In India, an infamous case of revenge porn was that of the DPS RK Puram MMS scandal in 2004. The 2.5-minute clip of two consenting 17-year-old students of Delhi Public School was distributed through multimedia messaging services (MMS) without the consent of the girl in the clip. An attempt was also made to sell the video on the internet.

As seen above, in one case the act in itself was consensual, but not the distribution, and in the other case, both the acts and the online distribution were non-consensual. The psychological impact of having to relive your rape again and again on social media and pornographic websites can be fatal.

Unsurprisingly, non-consensual porn videos are one of the top-visited categories. Brutal acts of violence against women and children are a source of entertainment. Many recent articles have thrown light on the growing market for rape videos in Uttar Pradesh.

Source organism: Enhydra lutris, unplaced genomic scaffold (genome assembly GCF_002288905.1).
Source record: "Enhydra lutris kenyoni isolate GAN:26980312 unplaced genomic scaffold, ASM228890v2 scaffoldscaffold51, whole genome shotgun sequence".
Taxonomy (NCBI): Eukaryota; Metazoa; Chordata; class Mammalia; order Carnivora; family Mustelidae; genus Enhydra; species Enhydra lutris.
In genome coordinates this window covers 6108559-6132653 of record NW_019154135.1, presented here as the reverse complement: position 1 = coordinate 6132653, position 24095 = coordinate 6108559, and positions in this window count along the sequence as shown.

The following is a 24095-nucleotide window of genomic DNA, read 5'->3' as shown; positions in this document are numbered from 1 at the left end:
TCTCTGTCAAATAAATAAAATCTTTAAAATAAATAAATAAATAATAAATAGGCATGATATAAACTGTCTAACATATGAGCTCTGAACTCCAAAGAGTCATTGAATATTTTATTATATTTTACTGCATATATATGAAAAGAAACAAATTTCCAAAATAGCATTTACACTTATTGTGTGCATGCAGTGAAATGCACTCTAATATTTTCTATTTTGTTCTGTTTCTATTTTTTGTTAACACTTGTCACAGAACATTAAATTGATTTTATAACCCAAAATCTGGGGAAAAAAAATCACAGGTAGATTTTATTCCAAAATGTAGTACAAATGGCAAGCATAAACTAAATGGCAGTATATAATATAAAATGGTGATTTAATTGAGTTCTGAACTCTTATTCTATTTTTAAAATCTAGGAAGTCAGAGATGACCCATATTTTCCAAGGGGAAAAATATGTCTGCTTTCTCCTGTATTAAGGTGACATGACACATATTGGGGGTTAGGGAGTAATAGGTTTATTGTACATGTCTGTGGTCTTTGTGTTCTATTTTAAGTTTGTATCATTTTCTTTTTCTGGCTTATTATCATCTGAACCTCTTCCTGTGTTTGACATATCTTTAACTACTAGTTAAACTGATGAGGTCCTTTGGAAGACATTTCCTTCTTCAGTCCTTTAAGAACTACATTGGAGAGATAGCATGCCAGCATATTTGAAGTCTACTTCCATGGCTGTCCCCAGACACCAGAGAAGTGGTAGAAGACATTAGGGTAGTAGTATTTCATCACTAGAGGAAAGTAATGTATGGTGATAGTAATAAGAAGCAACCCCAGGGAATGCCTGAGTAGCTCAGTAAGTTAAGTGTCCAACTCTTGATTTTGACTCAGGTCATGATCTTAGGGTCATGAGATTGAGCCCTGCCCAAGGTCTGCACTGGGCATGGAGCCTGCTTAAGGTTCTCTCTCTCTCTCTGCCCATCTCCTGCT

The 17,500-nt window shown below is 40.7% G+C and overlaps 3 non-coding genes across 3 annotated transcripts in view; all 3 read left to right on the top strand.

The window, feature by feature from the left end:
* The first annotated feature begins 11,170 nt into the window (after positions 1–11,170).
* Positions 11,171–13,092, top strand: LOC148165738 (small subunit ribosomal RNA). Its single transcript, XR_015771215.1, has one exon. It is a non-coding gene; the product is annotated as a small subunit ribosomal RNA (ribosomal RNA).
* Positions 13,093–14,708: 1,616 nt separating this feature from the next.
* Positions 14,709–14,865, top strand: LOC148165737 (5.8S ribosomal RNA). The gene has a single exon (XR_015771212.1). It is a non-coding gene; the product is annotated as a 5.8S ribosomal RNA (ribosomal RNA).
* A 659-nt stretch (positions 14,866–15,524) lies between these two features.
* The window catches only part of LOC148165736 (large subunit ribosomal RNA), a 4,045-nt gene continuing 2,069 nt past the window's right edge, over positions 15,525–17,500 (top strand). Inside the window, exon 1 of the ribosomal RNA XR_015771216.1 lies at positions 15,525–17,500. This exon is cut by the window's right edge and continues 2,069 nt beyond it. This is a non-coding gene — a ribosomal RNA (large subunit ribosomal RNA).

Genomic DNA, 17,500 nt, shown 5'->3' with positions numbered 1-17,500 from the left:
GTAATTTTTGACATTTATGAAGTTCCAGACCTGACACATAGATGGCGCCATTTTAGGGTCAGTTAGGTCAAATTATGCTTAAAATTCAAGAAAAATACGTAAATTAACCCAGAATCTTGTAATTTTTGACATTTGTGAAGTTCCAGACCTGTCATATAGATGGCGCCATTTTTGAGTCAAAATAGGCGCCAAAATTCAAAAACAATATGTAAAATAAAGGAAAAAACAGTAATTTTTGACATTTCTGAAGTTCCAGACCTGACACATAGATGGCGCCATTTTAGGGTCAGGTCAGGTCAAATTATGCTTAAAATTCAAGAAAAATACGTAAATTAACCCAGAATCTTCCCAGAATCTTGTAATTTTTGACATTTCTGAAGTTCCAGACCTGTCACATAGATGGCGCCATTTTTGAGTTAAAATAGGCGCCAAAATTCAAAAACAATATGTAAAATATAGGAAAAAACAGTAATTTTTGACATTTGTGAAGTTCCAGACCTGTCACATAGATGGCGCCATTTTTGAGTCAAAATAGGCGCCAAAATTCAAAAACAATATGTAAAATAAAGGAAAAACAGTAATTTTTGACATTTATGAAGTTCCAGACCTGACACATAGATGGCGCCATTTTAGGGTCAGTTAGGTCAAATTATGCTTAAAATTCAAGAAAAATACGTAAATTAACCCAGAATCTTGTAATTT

Also read: Bodies Online: Image-Based Sexual Abuse Or ‘Revenge Porn’ In India

The growing popularity of such videos is also telling of the deeply entrenched rape culture in society.

In this context, the rape culture purports it as the responsibility of the trafficked women or victims of revenge porn to ensure that their non-consensual videos do not end up online and to report it to the authorities.

Rape culture doesn’t start with rape, it starts with the normalisation of rape jokes, objectification of women, casual sexism, and toxic masculinity, among others. It creates an environment or culture where these things are not just normalised but also celebrated.

India raped Pakistan in that cricket match‘ is a common phrase used during intense matches and is fairly acceptable.

What’s the harm in casually talking about rape in the context of sports, right? Wrong. Rape is a heinous crime that asserts power over its victim, violates them physically, sexually, and mentally, and takes away the victim’s agency and autonomy.